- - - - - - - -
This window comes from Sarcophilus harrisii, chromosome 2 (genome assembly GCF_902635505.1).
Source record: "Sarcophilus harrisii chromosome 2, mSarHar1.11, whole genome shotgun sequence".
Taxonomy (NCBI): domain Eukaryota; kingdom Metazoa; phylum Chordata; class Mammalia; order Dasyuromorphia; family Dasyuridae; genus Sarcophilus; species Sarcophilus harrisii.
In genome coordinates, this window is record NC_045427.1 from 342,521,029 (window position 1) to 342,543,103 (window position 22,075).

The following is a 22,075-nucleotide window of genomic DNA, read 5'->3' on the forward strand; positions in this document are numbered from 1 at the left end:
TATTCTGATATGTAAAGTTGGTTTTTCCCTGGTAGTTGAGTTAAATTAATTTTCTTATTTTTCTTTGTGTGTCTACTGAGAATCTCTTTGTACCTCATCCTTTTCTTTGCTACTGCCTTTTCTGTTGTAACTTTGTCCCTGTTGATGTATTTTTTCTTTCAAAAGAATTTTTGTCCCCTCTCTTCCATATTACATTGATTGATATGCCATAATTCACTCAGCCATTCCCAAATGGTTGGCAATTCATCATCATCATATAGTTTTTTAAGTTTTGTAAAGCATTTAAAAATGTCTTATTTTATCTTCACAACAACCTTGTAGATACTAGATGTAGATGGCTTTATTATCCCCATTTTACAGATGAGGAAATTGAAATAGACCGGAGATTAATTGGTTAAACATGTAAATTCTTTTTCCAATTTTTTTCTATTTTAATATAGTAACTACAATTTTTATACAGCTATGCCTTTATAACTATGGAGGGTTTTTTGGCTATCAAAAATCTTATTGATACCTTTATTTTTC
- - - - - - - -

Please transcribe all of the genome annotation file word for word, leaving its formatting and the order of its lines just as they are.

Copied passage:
This window comes from Sarcophilus harrisii, chromosome 2 (genome assembly GCF_902635505.1).
Source record: "Sarcophilus harrisii chromosome 2, mSarHar1.11, whole genome shotgun sequence".
Taxonomy (NCBI): domain Eukaryota; kingdom Metazoa; phylum Chordata; class Mammalia; order Dasyuromorphia; family Dasyuridae; genus Sarcophilus; species Sarcophilus harrisii.
In genome coordinates, this window is record NC_045427.1 from 342,521,029 (window position 1) to 342,543,103 (window position 22,075).

The following is a 22,075-nucleotide window of genomic DNA, read 5'->3' on the forward strand; positions in this document are numbered from 1 at the left end:
TATTCTGATATGTAAAGTTGGTTTTTCCCTGGTAGTTGAGTTAAATTAATTTTCTTATTTTTCTTTGTGTGTCTACTGAGAATCTCTTTGTACCTCATCCTTTTCTTTGCTACTGCCTTTTCTGTTGTAACTTTGTCCCTGTTGATGTATTTTTTCTTTCAAAAGAATTTTTGTCCCCTCTCTTCCATATTACATTGATTGATATGCCATAATTCACTCAGCCATTCCCAAATGGTTGGCAATTCATCATCATCATATAGTTTTTTAAGTTTTGTAAAGCATTTAAAAATGTCTTATTTTATCTTCACAACAACCTTGTAGATACTAGATGTAGATGGCTTTATTATCCCCATTTTACAGATGAGGAAATTGAAATAGACCGGAGATTAATTGGTTAAACATGTAAATTCTTTTTCCAATTTTTTTCTATTTTAATATAGTAACTACAATTTTTATACAGCTATGCCTTTATAACTATGGAGGGTTTTTTGGCTATCAAAAATCTTATTGATACCTTTATTTTTC